Packing the suitcases and setting off on vacation doesn't necessarily mean that IT executives are able to completely disconnect while away from work, but they are enjoying more downtime. Though they still feel the need to check in at least once a day, more executives say that their staff are well equipped to deal with critical situations.
According to a recent survey conducted by TekSystems, a leading provider of IT staffing solutions, "Just 13 percent of senior-level IT professionals say they feel obligated to be accessible 24/7 during a normal work week in 2015, a significant drop from the 61 percent that said the same the previous year."
Those that are checking in admit that the motivation is either to reduce the overwhelming number of emails that they will return to or a bit of a character flaw in that they can't let go.
Shaun Miller, Information Security Officer at Bank of Labor, admits that he checks in two to three times a day, "partly because things nag at me. I want to check to see no emails. I'm usually checking in for peace of mind." Miller said that while his work phone is normally forwarded to his cell phone, he turns that forwarding off while on vacation.
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While on vacation, Miller sets up an out of office message on his email and he relies on his staff to take care of critical issues. "In my absence," he said, "three members of a steering committee are able to sign off on changes and there is an approval process for others to take care of issues."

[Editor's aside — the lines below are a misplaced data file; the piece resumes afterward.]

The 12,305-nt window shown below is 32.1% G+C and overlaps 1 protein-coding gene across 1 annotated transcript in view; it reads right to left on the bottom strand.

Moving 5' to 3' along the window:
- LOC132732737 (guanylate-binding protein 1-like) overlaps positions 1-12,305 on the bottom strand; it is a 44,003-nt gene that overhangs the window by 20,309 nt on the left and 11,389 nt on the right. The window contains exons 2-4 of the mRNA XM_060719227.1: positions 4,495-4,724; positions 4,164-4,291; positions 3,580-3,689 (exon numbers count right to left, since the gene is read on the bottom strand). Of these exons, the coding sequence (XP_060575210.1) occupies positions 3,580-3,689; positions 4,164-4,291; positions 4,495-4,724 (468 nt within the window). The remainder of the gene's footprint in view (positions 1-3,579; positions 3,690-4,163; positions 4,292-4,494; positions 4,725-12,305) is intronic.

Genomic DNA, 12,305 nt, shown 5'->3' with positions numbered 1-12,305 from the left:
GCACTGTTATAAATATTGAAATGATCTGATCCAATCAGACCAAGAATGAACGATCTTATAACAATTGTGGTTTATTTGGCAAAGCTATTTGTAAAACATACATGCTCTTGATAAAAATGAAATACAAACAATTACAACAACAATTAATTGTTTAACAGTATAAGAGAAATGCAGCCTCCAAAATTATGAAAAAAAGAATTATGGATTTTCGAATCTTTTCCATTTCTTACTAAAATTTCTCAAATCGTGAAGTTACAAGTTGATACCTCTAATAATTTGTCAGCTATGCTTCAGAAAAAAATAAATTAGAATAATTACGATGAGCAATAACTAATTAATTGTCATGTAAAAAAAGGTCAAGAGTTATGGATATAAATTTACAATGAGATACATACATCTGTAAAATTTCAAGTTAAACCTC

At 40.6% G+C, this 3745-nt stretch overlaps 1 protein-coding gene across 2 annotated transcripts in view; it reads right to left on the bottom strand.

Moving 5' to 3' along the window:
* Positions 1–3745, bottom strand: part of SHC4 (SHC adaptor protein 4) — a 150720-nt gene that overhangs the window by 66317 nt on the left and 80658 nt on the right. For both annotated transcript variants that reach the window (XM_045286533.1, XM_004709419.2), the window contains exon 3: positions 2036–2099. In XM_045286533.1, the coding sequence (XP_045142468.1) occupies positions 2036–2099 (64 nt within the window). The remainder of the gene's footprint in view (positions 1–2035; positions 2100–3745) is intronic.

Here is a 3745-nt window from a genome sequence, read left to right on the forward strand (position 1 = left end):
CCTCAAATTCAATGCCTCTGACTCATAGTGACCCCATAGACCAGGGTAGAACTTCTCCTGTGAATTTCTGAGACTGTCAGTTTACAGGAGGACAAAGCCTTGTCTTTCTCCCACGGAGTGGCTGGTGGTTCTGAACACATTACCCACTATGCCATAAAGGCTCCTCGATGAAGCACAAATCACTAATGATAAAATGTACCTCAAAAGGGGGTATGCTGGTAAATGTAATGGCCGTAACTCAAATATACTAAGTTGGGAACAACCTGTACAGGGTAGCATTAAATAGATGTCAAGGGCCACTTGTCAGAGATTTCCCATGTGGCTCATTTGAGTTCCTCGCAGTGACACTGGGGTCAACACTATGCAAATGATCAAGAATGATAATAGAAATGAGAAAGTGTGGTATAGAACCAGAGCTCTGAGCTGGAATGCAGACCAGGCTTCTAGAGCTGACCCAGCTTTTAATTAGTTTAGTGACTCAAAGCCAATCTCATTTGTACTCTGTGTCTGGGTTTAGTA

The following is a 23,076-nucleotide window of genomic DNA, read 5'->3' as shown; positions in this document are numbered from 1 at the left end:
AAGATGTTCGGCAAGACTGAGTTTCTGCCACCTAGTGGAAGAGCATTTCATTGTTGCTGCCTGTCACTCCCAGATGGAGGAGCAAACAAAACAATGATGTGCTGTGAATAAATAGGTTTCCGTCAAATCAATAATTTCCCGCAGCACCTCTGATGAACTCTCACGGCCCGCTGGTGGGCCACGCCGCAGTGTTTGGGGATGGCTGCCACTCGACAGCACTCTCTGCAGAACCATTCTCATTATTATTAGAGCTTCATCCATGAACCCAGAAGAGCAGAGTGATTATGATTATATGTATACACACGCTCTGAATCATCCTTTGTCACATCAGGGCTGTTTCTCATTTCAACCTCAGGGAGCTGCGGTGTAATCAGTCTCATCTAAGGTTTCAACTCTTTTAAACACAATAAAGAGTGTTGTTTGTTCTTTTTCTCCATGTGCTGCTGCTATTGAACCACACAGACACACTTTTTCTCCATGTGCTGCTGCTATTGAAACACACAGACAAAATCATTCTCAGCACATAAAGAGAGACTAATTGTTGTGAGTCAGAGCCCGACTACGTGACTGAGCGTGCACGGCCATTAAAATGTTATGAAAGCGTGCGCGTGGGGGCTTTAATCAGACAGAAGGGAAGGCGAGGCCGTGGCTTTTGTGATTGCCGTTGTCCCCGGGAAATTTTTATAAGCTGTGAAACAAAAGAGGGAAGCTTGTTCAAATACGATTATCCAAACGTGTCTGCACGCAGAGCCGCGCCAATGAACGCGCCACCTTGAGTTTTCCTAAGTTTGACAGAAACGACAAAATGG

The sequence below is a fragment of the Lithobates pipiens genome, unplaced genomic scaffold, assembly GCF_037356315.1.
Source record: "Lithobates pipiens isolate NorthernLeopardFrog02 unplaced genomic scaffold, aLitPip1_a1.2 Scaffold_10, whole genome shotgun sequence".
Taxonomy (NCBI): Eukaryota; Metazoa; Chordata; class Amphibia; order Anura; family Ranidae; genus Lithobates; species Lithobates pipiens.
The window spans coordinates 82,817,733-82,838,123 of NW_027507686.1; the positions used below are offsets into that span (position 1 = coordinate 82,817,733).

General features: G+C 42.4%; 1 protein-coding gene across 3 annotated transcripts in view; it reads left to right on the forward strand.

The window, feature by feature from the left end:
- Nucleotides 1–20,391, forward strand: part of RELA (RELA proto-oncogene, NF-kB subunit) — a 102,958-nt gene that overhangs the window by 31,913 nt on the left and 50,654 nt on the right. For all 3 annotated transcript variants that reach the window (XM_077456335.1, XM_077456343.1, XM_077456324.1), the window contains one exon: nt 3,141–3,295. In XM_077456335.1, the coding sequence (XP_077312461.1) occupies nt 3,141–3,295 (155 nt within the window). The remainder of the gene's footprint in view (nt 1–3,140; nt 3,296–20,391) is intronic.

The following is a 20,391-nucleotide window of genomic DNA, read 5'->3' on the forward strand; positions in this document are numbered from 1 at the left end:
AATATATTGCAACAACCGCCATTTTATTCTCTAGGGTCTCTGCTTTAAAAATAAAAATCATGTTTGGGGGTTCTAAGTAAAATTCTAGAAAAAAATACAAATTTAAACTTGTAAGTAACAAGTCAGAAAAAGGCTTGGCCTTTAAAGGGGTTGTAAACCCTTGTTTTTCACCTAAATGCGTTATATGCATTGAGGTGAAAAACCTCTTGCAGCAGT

Though Miller usually checks in while on vacation, there were a couple of times when he was forced to completely disconnect. "One was on a cruise. I put my phone in the safe and had no access," Miller said. "The second time I was out of the country but had no access to email."
Apparently, the cruise ship is the best place to go if you want to completely disconnect from work as David MacLeod, vice president of Information Technology and CISO at Zenith American Solutions, also was forced to put his phone aside and accept his fate of not being able to check in at all while he and his wife were aboard a cruise ship some years ago.
MacLeod also talked about the massive number of emails that can accumulate while he's away, which does cause him to worry about what he will return to. "I can receive 2,500 to 3,000 emails, so I try to wake up early to knock these out," said MacLeod.
Part of the problem with disconnecting during summer vacation is that everyone else is also on summer vacation. "My wife and I went to Mexico in February, and I was completely relaxed," MacLeod said, "the most relaxing vacation that I've been able to enjoy are those I have taken off season."
Taking a vacation off season, especially for those families with school-aged children isn't always an option, though. "It's difficult because families want to take vacations during the summer because kids are out of school, but summer is also the time when the people I depend on are also out of the office. My A team may also be on vacation," MacLeod said.
Trusting that their best players are at the helm while they are away from the office is one reason why executives are able to feel more at ease and either minimize their checking in or completely disconnect.
Will moving to a cloud based infrastructure help executives achieve a better work-life balance?